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Sébastien Ross

Sébastien Ross

Propriétaire de KracRadio et projets de musique maloware.com Owner of KracRadio and music project maloware.com

Interview with Mark Remmington

Where does the idea come from to create a song every week for 12 weeks on Youtube?

The idea was born almost out of necessity. The pandemic and lockdown restrictions has been hard on so many of us for so many reasons. Just the social isolation was bad enough, but on top of that, loss of work, financial instability, the negative effect not just on yourself, but on our loved ones.

For myself, I suddenly found myself in a a bad place mentally as we ended 2020, it took me by surprise and it took me some time to admit to; and I realised the first step to recovery was admitting and accepting how I was. This lead me to write my song “Blossoms” which was really a musical letter to myself really to just understand and accept where I was.

Once I’d finished it and shared it, I just found I had an immediate response from not just friends but people I hardly knew, coming to me saying that they felt the same, how the song had helped them even… It reminded me of how music can heal, and reminded me that I needed to feel, to know even, that I was doing something meaningful with my time. I knew I needed to do more.

So from there I set myself a goal of making a song and a video every week and sharing it, really in an effort to have goals, an effort to fix my head. And the good news is it worked! They say it takes 3 weeks to form a new habit fr way of thinking; I gave myself three months (12 weeks) just to be sure!

Seriously, I must say this process truly helped me in my relationships, myself as a Father, a Husband, as a friend, I got back to being my better self. I would encourage anyone feeling similar effects of life under lockdown, to do the same, pursue a passion project, challenge yourself to learn new skills, and set goals. Just go do what you love.

Were there people in your family who had artistic talents?

Well my Mum is a very capable creator with fabrics, she can make just about anything from textiles from clothes to curtains, and I think that all comes from the same place as music. A drive to be creative, applying a particular set of skills, high levels of concentration and intuition all swimming together to bring a new thing to life.

I have an uncle who helped get me started on guitar, how to tune, basic chords and riffs, so I’m forever grateful for that, and from there I had to fend for myself and just teach myself what ever I could pick up from Led Zeppelin and Black Sabbath records.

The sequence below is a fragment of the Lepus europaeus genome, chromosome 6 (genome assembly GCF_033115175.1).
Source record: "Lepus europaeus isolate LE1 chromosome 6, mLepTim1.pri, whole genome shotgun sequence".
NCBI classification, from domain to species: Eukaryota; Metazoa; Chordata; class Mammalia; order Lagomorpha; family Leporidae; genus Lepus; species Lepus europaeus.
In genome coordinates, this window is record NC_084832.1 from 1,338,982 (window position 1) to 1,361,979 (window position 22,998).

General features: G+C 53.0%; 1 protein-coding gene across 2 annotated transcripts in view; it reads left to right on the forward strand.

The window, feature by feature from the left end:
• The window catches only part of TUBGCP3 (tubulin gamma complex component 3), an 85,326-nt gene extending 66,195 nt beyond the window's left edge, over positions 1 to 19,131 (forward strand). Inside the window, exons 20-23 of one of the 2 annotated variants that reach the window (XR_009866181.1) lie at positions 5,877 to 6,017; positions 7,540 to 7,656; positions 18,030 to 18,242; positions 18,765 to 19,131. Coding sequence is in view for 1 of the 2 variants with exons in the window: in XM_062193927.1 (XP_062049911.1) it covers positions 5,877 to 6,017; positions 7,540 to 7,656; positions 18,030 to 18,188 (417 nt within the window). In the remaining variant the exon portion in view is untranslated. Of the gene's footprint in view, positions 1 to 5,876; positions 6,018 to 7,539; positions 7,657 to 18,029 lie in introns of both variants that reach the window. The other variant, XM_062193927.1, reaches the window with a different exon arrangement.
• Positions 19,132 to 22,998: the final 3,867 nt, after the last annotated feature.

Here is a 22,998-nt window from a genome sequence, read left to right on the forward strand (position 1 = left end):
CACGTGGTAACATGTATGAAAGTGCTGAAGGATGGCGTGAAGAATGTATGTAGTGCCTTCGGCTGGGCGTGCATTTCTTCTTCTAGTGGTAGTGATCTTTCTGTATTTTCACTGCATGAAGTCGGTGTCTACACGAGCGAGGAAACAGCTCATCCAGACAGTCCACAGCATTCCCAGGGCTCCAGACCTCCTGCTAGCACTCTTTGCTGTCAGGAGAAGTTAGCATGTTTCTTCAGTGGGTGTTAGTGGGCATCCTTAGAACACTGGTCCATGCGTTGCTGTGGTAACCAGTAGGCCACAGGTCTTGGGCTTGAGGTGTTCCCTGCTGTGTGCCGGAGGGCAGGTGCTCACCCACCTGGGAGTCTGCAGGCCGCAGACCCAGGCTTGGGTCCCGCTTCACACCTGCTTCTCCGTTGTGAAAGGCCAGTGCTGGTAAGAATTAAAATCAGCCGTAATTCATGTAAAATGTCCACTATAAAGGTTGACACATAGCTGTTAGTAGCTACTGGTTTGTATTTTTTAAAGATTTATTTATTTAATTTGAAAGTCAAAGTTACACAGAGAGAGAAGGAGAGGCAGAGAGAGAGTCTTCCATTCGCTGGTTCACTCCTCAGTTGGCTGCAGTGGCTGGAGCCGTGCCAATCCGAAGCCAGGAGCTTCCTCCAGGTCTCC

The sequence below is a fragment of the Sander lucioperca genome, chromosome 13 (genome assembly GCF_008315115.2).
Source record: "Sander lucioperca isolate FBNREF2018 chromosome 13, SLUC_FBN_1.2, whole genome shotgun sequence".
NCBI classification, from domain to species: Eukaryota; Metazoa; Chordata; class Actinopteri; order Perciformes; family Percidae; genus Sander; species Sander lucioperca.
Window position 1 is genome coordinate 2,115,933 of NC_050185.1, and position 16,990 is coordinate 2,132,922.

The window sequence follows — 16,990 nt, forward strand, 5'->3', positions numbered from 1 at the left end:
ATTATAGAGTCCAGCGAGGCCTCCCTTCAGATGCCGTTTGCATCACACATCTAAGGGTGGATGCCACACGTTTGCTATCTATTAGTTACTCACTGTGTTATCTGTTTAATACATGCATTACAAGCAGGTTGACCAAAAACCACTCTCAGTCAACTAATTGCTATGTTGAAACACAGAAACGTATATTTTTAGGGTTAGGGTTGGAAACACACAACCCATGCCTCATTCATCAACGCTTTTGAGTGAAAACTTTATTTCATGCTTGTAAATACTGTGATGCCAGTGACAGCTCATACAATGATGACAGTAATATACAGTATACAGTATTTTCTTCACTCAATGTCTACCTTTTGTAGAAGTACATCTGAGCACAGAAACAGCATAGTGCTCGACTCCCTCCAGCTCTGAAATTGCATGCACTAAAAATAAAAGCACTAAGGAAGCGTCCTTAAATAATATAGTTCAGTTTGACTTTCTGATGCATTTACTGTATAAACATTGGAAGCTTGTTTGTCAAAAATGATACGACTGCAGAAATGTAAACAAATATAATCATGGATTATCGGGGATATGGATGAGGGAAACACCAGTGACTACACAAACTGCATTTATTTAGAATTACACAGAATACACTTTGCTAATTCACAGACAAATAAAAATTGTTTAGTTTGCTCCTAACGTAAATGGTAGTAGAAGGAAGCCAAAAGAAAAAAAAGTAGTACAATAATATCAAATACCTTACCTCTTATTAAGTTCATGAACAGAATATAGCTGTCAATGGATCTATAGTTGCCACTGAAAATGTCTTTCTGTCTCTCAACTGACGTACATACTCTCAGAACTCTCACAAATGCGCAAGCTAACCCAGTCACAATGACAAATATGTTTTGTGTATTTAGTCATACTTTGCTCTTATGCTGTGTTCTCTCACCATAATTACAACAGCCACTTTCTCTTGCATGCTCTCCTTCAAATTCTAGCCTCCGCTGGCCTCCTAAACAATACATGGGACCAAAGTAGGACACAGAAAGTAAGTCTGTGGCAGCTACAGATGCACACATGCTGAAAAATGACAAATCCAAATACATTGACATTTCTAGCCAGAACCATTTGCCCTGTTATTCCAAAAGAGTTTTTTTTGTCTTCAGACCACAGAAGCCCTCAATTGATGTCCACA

But yes I would say there’s a lot of creativity in my family,; it’s just not always musical expression where we find our passions though is it.

Do you play all the instruments?

Yes I do, again, this is more out of necessity. I made this music during the second wave of quite strong lockdown restrictions, so collaborating with others was just off the table. Also to meet my self imposed deadlines of a fully mastered song a week, it didn’t really allow the time for trial and error that comes with working remotely on musical projects with other people.

So the album is just me. You’ll hear there’s a lot of use of keys, particularly on my songs “Black Keys Honey” and “Put my bones into the Ground” , but all of them have textures in the background, of subtle strings, electric piano etc, I play all the bass parts of course, but I must say I am first and foremost a guitarist.

Everything else, including the vocals I approach as a tool to get the job done, I approach these other instruments as a songwriter. I think its great to have other instruments around that aren’t your principle instrument, they make you write in completely different ways and write songs you otherwise wouldn’t have.

It can also be quite freeing; when laying down a guitar part, as a guitarist, you can’t help but get distracted by worrying, is this section technical enough to be interesting, should I play more flashy. When you take an instrument you know you are not proficient at, you’re just concerned with servicing the song, with trying get the sound in your head, down on tape and recorded.

Who inspired your musical style?